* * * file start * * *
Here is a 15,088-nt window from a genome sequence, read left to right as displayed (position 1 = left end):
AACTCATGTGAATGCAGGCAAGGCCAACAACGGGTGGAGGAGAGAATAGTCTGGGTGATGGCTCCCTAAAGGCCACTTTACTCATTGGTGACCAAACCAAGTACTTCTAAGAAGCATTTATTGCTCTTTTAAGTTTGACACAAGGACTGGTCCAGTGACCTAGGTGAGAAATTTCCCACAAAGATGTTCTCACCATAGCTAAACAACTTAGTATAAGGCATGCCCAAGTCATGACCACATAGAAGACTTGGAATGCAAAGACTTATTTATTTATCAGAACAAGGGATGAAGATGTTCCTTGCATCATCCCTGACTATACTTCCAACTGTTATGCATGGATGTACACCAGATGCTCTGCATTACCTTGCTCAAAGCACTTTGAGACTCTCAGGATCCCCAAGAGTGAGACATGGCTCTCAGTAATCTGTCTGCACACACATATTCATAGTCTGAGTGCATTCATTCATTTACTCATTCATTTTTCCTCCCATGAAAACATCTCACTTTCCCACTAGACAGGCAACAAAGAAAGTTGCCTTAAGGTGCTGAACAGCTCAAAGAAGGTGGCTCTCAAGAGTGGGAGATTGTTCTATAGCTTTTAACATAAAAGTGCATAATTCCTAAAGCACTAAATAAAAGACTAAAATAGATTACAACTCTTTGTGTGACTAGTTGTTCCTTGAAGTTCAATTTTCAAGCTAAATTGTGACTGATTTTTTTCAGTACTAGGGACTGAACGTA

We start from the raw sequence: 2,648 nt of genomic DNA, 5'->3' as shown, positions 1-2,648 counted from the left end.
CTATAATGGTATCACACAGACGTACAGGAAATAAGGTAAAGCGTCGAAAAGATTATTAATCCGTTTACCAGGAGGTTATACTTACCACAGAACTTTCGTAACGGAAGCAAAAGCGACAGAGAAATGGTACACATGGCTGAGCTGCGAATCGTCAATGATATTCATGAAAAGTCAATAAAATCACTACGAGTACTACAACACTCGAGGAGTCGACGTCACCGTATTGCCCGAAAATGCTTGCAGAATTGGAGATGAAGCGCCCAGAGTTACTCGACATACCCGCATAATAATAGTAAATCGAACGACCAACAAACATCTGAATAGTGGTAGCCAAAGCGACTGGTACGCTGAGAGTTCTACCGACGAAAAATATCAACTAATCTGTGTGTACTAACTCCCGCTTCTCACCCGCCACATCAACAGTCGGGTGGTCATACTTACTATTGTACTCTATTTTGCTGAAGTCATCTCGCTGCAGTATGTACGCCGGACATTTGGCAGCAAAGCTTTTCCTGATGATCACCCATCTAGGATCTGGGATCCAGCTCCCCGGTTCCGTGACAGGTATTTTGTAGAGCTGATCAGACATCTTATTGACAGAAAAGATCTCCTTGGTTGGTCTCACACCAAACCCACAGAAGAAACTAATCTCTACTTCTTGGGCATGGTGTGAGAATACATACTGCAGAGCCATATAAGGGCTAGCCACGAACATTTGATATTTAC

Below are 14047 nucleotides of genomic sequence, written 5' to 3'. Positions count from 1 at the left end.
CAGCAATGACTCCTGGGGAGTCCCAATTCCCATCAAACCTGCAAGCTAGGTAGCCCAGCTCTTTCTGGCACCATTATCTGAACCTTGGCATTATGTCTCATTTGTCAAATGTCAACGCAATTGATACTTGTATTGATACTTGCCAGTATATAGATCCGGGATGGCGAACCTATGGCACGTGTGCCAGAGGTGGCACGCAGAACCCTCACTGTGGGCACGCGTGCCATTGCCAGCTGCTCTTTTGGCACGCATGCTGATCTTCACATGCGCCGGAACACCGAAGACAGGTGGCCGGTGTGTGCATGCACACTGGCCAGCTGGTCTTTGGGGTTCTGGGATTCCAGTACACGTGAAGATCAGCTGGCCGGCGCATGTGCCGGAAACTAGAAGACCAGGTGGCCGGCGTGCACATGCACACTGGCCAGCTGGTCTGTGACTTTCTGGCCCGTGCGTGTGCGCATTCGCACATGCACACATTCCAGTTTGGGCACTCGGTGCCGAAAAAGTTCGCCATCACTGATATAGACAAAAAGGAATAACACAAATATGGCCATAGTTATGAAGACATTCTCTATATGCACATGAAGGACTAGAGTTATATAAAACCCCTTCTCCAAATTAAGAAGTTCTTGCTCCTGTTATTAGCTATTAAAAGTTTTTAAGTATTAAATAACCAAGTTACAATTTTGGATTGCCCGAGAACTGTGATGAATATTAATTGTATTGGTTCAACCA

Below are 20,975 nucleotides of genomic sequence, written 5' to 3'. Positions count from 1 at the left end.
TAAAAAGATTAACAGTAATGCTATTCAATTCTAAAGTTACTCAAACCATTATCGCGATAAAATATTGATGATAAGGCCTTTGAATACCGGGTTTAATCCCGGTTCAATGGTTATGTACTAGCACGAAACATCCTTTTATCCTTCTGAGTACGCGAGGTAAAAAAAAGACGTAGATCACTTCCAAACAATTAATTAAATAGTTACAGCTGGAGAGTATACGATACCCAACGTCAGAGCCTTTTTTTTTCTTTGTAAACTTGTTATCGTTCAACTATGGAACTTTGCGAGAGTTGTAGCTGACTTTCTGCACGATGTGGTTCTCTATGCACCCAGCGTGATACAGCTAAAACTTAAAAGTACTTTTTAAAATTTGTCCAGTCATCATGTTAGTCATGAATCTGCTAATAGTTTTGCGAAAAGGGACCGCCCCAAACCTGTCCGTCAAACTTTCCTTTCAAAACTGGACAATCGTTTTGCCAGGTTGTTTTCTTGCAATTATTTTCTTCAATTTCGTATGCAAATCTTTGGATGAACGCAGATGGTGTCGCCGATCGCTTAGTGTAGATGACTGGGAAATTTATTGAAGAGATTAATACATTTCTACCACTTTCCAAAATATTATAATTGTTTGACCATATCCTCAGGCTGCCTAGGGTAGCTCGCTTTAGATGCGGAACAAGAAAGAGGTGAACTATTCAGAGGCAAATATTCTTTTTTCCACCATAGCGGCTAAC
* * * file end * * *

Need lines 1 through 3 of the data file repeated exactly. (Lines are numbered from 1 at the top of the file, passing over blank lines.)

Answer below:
Here is a 15,088-nt window from a genome sequence, read left to right as displayed (position 1 = left end):
AACTCATGTGAATGCAGGCAAGGCCAACAACGGGTGGAGGAGAGAATAGTCTGGGTGATGGCTCCCTAAAGGCCACTTTACTCATTGGTGACCAAACCAAGTACTTCTAAGAAGCATTTATTGCTCTTTTAAGTTTGACACAAGGACTGGTCCAGTGACCTAGGTGAGAAATTTCCCACAAAGATGTTCTCACCATAGCTAAACAACTTAGTATAAGGCATGCCCAAGTCATGACCACATAGAAGACTTGGAATGCAAAGACTTATTTATTTATCAGAACAAGGGATGAAGATGTTCCTTGCATCATCCCTGACTATACTTCCAACTGTTATGCATGGATGTACACCAGATGCTCTGCATTACCTTGCTCAAAGCACTTTGAGACTCTCAGGATCCCCAAGAGTGAGACATGGCTCTCAGTAATCTGTCTGCACACACATATTCATAGTCTGAGTGCATTCATTCATTTACTCATTCATTTTTCCTCCCATGAAAACATCTCACTTTCCCACTAGACAGGCAACAAAGAAAGTTGCCTTAAGGTGCTGAACAGCTCAAAGAAGGTGGCTCTCAAGAGTGGGAGATTGTTCTATAGCTTTTAACATAAAAGTGCATAATTCCTAAAGCACTAAATAAAAGACTAAAATAGATTACAACTCTTTGTGTGACTAGTTGTTCCTTGAAGTTCAATTTTCAAGCTAAATTGTGACTGATTTTTTTCAGTACTAGGGACTGAACGTA

We start from the raw sequence: 2,648 nt of genomic DNA, 5'->3' as shown, positions 1-2,648 counted from the left end.